The Electron Beam Facility


The Electron Beam Research Facility at Texas A&M University is a dual modality facility. There are 2 vertically mounted opposing 10 MeV (Million Electron Volt), 18 Kilowatt Electron Beam Linear Accelerators (LINAC) and a single horizontally mounted 5 MeV, 15 Kilowatt X-Ray Linear Accelerator. Energies from these radiation sources are too low to induce radioactivity in any material, including food.


In the E-Beam Mode, electrons are accelerated using either one or two 10 MeV 18 kW S-Band microwave-based linear accelerators. The choice to use one or two E-Beam sources depends on the research question, the product dimensions, the density of the materials, and the expected dose distribution within the product. During commercial irradiation of ground beef for example, both E-Beam sources are utilized to obtain a very uniform dose distribution. A major advantage of using E-Beam is its relatively very high dose rate which translates into high product throughputs

In the X-Ray Mode, electrons are accelerated using a 5 MeV, 15 kW LINAC and the electrons coming out of the LINAC window strike against a high atomic number material (tantalum) to generate X-rays. The advantage of using X-rays in some situations is its ability to penetrate deeper into the product (as compared to E-Beam). However, there are limitations to X-ray for example its dose-rate which is much less than that of E-Beam. In some situations for example phytosanitary applications and in blood irradiation the use of X-rays to generate low doses may be optimal.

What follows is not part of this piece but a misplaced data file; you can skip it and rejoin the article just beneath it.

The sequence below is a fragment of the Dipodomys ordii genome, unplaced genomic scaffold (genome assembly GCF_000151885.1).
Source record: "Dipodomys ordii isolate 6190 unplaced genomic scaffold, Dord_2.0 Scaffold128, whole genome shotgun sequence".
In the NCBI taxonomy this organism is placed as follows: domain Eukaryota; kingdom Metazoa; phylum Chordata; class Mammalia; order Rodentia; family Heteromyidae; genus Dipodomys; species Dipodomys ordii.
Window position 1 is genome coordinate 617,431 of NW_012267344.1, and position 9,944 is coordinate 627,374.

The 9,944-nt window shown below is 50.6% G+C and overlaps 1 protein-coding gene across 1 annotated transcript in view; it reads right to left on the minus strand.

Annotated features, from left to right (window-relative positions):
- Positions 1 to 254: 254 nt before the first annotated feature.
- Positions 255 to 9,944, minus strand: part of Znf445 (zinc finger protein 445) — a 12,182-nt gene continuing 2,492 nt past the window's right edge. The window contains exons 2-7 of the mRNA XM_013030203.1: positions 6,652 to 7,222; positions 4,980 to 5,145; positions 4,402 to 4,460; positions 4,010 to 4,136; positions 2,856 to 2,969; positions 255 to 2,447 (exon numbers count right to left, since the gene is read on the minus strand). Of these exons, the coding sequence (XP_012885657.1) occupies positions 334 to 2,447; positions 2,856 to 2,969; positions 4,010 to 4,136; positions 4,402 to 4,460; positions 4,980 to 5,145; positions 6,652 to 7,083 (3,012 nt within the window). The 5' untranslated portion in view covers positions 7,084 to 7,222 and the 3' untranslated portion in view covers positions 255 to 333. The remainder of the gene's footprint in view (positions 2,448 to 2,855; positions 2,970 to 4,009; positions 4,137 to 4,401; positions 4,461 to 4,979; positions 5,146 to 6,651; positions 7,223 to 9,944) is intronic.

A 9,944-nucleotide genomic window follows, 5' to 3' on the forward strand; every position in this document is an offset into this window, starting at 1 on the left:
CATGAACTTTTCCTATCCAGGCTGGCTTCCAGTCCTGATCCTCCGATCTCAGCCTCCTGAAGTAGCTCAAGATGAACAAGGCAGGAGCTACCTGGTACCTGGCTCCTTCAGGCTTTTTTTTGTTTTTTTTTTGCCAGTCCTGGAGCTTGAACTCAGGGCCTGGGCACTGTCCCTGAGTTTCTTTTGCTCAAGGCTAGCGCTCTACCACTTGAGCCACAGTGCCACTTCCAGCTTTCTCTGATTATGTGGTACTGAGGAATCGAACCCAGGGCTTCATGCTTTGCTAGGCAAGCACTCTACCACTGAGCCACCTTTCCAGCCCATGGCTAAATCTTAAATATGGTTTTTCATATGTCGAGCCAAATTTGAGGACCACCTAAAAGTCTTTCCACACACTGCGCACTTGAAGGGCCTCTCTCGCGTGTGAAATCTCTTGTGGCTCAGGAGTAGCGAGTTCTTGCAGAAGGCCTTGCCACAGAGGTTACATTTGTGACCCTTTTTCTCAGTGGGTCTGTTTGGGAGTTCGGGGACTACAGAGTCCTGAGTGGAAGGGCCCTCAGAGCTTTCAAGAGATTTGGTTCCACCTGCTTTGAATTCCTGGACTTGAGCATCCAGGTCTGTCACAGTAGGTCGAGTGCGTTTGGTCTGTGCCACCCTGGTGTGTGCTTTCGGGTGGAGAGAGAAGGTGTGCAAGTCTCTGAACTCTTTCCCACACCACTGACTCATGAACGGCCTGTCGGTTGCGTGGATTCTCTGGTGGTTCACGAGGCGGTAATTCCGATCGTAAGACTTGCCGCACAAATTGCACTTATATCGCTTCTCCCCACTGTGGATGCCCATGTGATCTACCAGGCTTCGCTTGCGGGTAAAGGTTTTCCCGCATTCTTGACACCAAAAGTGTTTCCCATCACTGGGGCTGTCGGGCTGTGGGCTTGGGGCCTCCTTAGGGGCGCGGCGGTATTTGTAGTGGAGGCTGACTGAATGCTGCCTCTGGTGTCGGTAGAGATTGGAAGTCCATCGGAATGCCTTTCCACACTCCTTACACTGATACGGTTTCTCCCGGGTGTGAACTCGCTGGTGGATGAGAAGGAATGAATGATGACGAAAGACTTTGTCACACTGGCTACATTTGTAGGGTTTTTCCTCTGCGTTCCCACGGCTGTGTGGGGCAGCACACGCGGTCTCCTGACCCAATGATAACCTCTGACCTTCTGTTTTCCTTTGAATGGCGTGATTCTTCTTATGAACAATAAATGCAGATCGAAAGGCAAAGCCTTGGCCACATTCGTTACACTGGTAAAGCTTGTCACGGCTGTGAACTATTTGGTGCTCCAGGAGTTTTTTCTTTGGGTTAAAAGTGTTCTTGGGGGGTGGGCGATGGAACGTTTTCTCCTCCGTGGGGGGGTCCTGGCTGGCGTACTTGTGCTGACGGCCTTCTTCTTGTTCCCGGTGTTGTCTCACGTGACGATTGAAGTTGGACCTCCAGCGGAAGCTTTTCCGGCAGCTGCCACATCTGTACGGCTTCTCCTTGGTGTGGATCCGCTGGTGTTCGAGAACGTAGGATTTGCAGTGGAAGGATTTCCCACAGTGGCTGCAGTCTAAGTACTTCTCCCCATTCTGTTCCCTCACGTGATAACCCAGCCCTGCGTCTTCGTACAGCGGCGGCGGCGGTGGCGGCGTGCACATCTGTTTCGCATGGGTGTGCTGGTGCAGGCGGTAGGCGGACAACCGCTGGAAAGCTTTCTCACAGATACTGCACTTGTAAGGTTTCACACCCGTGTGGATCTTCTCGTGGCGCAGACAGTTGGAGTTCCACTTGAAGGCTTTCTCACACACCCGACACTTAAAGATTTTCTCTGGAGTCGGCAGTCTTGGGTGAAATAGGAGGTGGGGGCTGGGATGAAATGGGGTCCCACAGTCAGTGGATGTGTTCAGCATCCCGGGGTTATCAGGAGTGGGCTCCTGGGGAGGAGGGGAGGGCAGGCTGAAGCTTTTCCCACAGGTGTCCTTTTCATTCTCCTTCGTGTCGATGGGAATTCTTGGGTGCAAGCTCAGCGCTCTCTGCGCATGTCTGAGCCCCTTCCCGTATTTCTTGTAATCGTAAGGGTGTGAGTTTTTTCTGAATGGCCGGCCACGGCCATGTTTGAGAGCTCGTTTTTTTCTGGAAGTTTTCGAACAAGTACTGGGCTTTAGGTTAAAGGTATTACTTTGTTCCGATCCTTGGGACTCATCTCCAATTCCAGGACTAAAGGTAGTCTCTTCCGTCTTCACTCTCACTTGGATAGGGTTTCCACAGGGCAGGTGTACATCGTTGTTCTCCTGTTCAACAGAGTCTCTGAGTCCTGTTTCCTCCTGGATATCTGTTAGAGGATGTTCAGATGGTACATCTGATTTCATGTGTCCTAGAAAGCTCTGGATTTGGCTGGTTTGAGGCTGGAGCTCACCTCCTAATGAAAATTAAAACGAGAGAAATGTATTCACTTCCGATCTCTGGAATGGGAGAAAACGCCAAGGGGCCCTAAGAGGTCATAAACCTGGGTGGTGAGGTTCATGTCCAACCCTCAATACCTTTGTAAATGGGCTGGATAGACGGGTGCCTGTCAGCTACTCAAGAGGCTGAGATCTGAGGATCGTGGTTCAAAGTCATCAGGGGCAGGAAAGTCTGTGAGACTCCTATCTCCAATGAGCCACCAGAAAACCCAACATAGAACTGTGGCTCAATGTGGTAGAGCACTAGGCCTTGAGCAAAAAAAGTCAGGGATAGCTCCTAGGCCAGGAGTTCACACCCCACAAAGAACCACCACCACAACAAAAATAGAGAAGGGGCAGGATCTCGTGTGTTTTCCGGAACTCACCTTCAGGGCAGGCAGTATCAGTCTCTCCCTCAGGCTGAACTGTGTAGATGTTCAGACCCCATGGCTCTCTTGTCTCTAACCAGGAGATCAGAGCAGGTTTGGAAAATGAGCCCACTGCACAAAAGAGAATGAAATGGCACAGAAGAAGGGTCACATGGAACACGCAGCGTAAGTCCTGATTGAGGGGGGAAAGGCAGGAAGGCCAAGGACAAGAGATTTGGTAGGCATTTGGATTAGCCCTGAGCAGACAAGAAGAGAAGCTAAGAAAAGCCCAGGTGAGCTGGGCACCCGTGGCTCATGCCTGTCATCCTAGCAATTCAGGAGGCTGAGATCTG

The A&M research facility utilizes a single conveyance system to move the product in and out of the process chamber. All LINACs and conveyers are controlled with Allen Bradley Programmable Logic Control (PLC) software. This software, along with RS View Human Interface software, enables the electronic pasteurization process to be virtually automated and very tightly controlled with few staffing requirements.

E-Beam Control Room The E-Beam irradiation facility is unique in that it has been USDA-FSIS approved for commercial irradiation of food as well as to handle research materials. The ability to do so has been achieved by the facility’s strict adherence to rigorous SOPs that clearly separate research activities from commercial activities.

Two distinct modes of operation exist, one for research and one for consumable foods. No research irradiation will take place during commercial food irradiation. Research samples enters the facility through a separate entrance where the packaging is inspected prior to the samples being accepted. The SOPs for research sample transportation to the facility and the SOP for packaging research samples have been thoroughly reviewed by Texas A&M University’s Office of Biosafety to prevent accidental spill or leakage of samples.

Commercial food products that are ultimately sold to the public, enter into a USDA/FSIS inspected area and are retained in that area throughout processing. These products are reloaded onto the truck or conveyance after processing and are not stored on premises. The irradiation process and the accompanying dosimetry is performed under both USDA-FSIS and USDA-APHIS approved protocols. The facility is registered with the FDA.